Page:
RobotWars101 Teaching Information
This document simply lists the organisation for the day we held for the West Kent Branch of the National Association For Gifted Children (NAGC). Our remit for the day was to involve the (10 year old and above) children as much as possible in robot building.
We charged the parents a fixed fee (I believe it was about £25 in the end but will depend on what you supply). We bought each child a 1/20th-scale radio controlled car. These can be bought from Toy’s-R-US, Beatties and other good toyshops. Companies such as Nikko manufacture the cars. They need to have left-right and forward-reverse controls (not the cheaper forward/reverse-turn type). We managed to get some very cheap (about £13) but usually they are about £20. Ours came with batteries, but if not, these must be budgeted for as well. Half of the cars should be 40Mhz and half 27Mhz. This is because the cars use a wide frequency band and the only way you can ‘fight’ two cars is if one is 40 and one 27.
The parents were asked in advance to bring materials along. From our experience, we found that luminous plastic containers, expanded polystyrene foam and silver/gold art card were the most popular and best looking materials. You will also need glue, sticky tape (double sided can help too), pens and pencils and cutting equipment (knives and scissors).
For weapons, pencils, blunted nails (file them to take the sharpness off) and cheap chain from Wilkinson’s were all popular and effective. The children’s imagination will come up with half a dozen things you can’t think of as well.
Ideally, find a local competitor who builds heavyweight robots and ask them to bring one along to do a show-and-tell demo. Contact information can be found from http://www.dangerousmachines.com/ or RobotWars101 can probably help make contacts.
The format of the day was as follows:
10.00 am – Arrive and set-up.
10.30 am – Give a presentation and talk about Robot Wars, my heavyweight robot. Encourage lots of questions.
11.00 am – Give demo of heavyweight. MUST follow strict safety guidelines and requires a fairly good size area outside.
11.15 am – Children begin building. They have until 1.30pm to complete their robots. Each child is supervised by an adult. Care must be taken to prevent children testing the robots at will. If two robots of the same frequency of car are running, they will interfere which can result in loss of control and accidents.
12.30 pm – Break for lunch
1.30 pm – Start of battles (see below).
4.00 pm – Clear up and finish.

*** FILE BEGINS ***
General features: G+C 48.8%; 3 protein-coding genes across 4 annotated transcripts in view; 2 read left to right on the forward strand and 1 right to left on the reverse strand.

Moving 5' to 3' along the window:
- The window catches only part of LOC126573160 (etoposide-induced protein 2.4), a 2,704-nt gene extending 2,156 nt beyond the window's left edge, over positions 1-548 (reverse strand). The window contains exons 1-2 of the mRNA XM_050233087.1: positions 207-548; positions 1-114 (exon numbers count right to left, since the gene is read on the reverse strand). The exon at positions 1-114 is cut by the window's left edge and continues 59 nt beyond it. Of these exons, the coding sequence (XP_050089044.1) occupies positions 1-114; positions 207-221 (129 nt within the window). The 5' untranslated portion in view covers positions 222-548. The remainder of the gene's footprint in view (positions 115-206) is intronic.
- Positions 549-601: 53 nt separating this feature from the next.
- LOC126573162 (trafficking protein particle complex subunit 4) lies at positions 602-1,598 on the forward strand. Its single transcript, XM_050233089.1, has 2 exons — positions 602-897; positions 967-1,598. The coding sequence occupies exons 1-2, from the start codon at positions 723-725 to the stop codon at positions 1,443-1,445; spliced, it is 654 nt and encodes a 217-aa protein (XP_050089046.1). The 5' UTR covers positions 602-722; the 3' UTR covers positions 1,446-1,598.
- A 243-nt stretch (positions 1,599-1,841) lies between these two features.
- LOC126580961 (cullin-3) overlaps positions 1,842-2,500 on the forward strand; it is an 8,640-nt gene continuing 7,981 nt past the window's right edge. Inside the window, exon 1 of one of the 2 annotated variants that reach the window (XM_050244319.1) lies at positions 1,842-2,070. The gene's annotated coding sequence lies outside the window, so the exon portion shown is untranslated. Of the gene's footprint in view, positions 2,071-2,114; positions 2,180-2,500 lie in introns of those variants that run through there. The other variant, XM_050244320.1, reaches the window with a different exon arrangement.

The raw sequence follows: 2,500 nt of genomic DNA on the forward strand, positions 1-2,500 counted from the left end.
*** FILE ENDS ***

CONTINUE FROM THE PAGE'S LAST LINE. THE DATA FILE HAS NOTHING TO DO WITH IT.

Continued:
The battles were done in two rounds, using draws from two pots (one 40Mhz, one 27Mhz). The children were asked to give the robots names to make the draw easy.
An arena was mapped out on the floor using coloured insulating tape. (tip: if any kids finish their robots early, get them to build obstacles to go in the arena. Ramps, see-saws and balls are all good.)
Rounds were 3 mins. The first robot to be immobilsed or to leave the arena is the loser, but we let the round go the full three minutes as it can take a while to master driving techniques and it is easy for children to drive out by accident. If the cars became locked together (which happened six or seven times) then ‘The Boot’ was used by the referee to separate them. This was normally just a gentle kick, but the idea of ‘The Boot’ gives the kids something to get involved in – they can shout when they think ‘The Boot’ is needed!
While fighting is going on, no one except the two competitors was allowed to be holding a controller for the reasons mentioned before. The audience was used at the end of rounds to shout for who they thought was the winner. During the rounds, audience participation is to be encouraged to (a) prevent kids getting bored (b) to take ‘performance pressure’ away from the two competitors who may feel self conscious. If any kids feel cheated by the result, simply call a re-match.
If you have any further questions, please firstname.lastname@example.org for help and advice. If you have any doubts about whether kids will enjoy it, one mother was heard to say that in 7 years at Explorer’s she had never known the children be so engrossed that they forgot both their morning and afternoon drinks break!…and the dad’s seemed to have a pretty good time too J